Saudi Arabia became the first Arab nation Sunday to take over the G20 presidency as it seeks to bounce back onto the world stage following global uproar over its human rights record.
The oil-rich kingdom has promoted a liberalisation drive, including granting greater rights to women, but faced strong criticism over a crackdown on dissent and the murder last year of journalist Jamal Khashoggi.
The G20 presidency, which Saudi Arabia takes over from Japan, will see it host world leaders for a global summit in its capital next November 21-22.
“The kingdom of Saudi Arabia assumes the G20 Presidency today, leading up to the summit in Riyadh” in 2020, the official Saudi Press Agency said.
“The Saudi G20 presidency is committed to continuing the work from Osaka and promoting multilateral consensus.”
Crown Prince Mohammed bin Salman, the kingdom’s de facto ruler, hailed it as a “unique opportunity” to shape international consensus, SPA added.
Saudi Arabia will host more than 100 events and conferences in the run-up to the summit, including ministerial meetings, the agency said.
“When Saudi Arabia assumes the G20 presidency, it will become the first (Arab) nation to lead this intergovernmental body,” Dennis Snower, president of the think-tank Global Solutions Initiative, said in a statement.
“This presidency… will be challenged by a central paradox: global risks like climate change, demographic developments, such as low birth rates, rising life expectancy and aging societies… but rising populism and nationalism are preventing progress at the multilateral level.”
Rights groups have urged G20 member states to exert pressure on the kingdom over its intensifying crackdown on dissent, which has seen several women activists, journalists and political dissidents jailed.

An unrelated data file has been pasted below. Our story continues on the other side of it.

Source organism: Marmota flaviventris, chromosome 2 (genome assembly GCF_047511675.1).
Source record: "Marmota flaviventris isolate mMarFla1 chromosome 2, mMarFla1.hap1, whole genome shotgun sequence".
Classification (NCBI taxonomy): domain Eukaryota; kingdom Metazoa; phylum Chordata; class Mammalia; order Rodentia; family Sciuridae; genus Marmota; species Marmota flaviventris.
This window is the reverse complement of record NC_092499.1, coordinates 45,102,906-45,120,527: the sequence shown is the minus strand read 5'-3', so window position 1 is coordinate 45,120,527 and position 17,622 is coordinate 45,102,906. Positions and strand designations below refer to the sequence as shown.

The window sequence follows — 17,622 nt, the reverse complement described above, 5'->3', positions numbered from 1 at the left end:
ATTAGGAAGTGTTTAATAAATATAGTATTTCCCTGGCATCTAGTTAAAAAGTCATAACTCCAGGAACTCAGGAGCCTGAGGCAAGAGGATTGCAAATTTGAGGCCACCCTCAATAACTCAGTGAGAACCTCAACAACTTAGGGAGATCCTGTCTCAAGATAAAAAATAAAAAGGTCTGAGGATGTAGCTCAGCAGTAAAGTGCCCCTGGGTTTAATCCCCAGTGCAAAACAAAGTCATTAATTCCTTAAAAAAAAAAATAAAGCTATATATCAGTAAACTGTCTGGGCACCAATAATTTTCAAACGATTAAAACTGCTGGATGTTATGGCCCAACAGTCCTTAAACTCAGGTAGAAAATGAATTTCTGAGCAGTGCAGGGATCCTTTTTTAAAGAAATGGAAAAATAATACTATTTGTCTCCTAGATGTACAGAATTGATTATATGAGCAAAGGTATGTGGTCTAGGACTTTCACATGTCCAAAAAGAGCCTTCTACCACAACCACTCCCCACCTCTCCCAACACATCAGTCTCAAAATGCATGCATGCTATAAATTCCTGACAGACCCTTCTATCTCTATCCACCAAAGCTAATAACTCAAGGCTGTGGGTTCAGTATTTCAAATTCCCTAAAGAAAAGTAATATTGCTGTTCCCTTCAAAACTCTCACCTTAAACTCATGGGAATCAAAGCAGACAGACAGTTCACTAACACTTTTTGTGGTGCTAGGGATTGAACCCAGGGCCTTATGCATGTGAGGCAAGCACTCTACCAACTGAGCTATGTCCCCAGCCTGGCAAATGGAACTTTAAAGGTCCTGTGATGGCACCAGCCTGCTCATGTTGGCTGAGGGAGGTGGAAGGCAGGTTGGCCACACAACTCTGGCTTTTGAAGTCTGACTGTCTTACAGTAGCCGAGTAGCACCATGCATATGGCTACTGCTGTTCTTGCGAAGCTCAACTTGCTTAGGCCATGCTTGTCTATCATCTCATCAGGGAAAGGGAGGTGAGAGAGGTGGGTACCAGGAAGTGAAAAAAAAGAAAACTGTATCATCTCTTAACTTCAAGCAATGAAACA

Campaigners reported on Monday that Saudi Arabia had detained at least nine academics, writers and activists, the latest in a series of crackdowns on intellectuals over the past two years.
Activists say that some were subsequently released, but the detention of liberals — in the midst of the much-hyped liberalisation drive — underscores what observers call increasing repression and authoritarianism.
“Saudi Arabia steps up to the G20 presidency amid a new wave of arbitrary arrests of peaceful critics, with many human rights defenders still languishing behind bars, and just over a year since the horrifying killing of Jamal Khashoggi,” Heba Morayef, Amnesty International’s director for the Middle East and North Africa, said in a statement.
“World leaders in the G20 must pressure Prince Mohammed to ensure enjoyment of all human rights including freedoms of expression, association and peaceful assembly.”